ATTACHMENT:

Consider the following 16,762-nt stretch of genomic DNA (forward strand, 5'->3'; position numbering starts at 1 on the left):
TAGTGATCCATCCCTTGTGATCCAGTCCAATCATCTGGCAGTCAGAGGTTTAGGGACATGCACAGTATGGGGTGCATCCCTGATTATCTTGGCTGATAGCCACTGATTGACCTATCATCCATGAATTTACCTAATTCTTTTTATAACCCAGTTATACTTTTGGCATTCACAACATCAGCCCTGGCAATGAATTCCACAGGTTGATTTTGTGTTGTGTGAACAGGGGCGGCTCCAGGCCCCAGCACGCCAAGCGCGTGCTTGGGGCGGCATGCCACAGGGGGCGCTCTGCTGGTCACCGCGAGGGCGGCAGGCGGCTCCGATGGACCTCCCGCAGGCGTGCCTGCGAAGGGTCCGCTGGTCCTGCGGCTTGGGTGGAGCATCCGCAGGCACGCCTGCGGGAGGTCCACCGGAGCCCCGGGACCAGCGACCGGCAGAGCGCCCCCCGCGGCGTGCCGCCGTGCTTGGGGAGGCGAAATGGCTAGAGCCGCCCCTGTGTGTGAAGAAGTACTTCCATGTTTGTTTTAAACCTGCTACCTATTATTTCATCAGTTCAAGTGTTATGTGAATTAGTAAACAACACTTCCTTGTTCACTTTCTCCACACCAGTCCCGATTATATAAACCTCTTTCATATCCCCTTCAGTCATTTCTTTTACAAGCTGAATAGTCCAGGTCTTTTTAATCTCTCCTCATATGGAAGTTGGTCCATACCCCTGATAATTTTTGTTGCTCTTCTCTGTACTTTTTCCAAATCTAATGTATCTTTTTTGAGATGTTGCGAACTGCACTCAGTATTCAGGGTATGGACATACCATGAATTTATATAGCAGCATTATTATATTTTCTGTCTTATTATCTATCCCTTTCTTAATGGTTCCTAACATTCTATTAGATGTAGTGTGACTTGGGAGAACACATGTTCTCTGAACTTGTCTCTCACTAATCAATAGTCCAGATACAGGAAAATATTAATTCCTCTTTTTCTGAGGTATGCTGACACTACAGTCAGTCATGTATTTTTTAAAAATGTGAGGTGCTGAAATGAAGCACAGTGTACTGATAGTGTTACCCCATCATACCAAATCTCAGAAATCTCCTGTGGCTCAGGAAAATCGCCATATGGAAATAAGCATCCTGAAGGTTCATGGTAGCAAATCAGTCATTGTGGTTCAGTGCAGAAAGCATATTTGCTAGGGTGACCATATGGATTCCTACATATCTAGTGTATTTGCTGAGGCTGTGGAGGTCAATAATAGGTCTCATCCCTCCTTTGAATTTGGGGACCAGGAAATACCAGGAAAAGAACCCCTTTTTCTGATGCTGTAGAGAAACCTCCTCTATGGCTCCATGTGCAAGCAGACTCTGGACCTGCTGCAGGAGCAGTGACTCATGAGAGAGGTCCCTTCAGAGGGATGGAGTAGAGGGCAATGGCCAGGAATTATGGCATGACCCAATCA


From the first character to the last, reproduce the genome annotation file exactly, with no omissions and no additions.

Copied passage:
Consider the following 16,762-nt stretch of genomic DNA (forward strand, 5'->3'; position numbering starts at 1 on the left):
TAGTGATCCATCCCTTGTGATCCAGTCCAATCATCTGGCAGTCAGAGGTTTAGGGACATGCACAGTATGGGGTGCATCCCTGATTATCTTGGCTGATAGCCACTGATTGACCTATCATCCATGAATTTACCTAATTCTTTTTATAACCCAGTTATACTTTTGGCATTCACAACATCAGCCCTGGCAATGAATTCCACAGGTTGATTTTGTGTTGTGTGAACAGGGGCGGCTCCAGGCCCCAGCACGCCAAGCGCGTGCTTGGGGCGGCATGCCACAGGGGGCGCTCTGCTGGTCACCGCGAGGGCGGCAGGCGGCTCCGATGGACCTCCCGCAGGCGTGCCTGCGAAGGGTCCGCTGGTCCTGCGGCTTGGGTGGAGCATCCGCAGGCACGCCTGCGGGAGGTCCACCGGAGCCCCGGGACCAGCGACCGGCAGAGCGCCCCCCGCGGCGTGCCGCCGTGCTTGGGGAGGCGAAATGGCTAGAGCCGCCCCTGTGTGTGAAGAAGTACTTCCATGTTTGTTTTAAACCTGCTACCTATTATTTCATCAGTTCAAGTGTTATGTGAATTAGTAAACAACACTTCCTTGTTCACTTTCTCCACACCAGTCCCGATTATATAAACCTCTTTCATATCCCCTTCAGTCATTTCTTTTACAAGCTGAATAGTCCAGGTCTTTTTAATCTCTCCTCATATGGAAGTTGGTCCATACCCCTGATAATTTTTGTTGCTCTTCTCTGTACTTTTTCCAAATCTAATGTATCTTTTTTGAGATGTTGCGAACTGCACTCAGTATTCAGGGTATGGACATACCATGAATTTATATAGCAGCATTATTATATTTTCTGTCTTATTATCTATCCCTTTCTTAATGGTTCCTAACATTCTATTAGATGTAGTGTGACTTGGGAGAACACATGTTCTCTGAACTTGTCTCTCACTAATCAATAGTCCAGATACAGGAAAATATTAATTCCTCTTTTTCTGAGGTATGCTGACACTACAGTCAGTCATGTATTTTTTAAAAATGTGAGGTGCTGAAATGAAGCACAGTGTACTGATAGTGTTACCCCATCATACCAAATCTCAGAAATCTCCTGTGGCTCAGGAAAATCGCCATATGGAAATAAGCATCCTGAAGGTTCATGGTAGCAAATCAGTCATTGTGGTTCAGTGCAGAAAGCATATTTGCTAGGGTGACCATATGGATTCCTACATATCTAGTGTATTTGCTGAGGCTGTGGAGGTCAATAATAGGTCTCATCCCTCCTTTGAATTTGGGGACCAGGAAATACCAGGAAAAGAACCCCTTTTTCTGATGCTGTAGAGAAACCTCCTCTATGGCTCCATGTGCAAGCAGACTCTGGACCTGCTGCAGGAGCAGTGACTCATGAGAGAGGTCCCTTCAGAGGGATGGAGTAGAGGGCAATGGCCAGGAATTATGGCATGACCCAATCA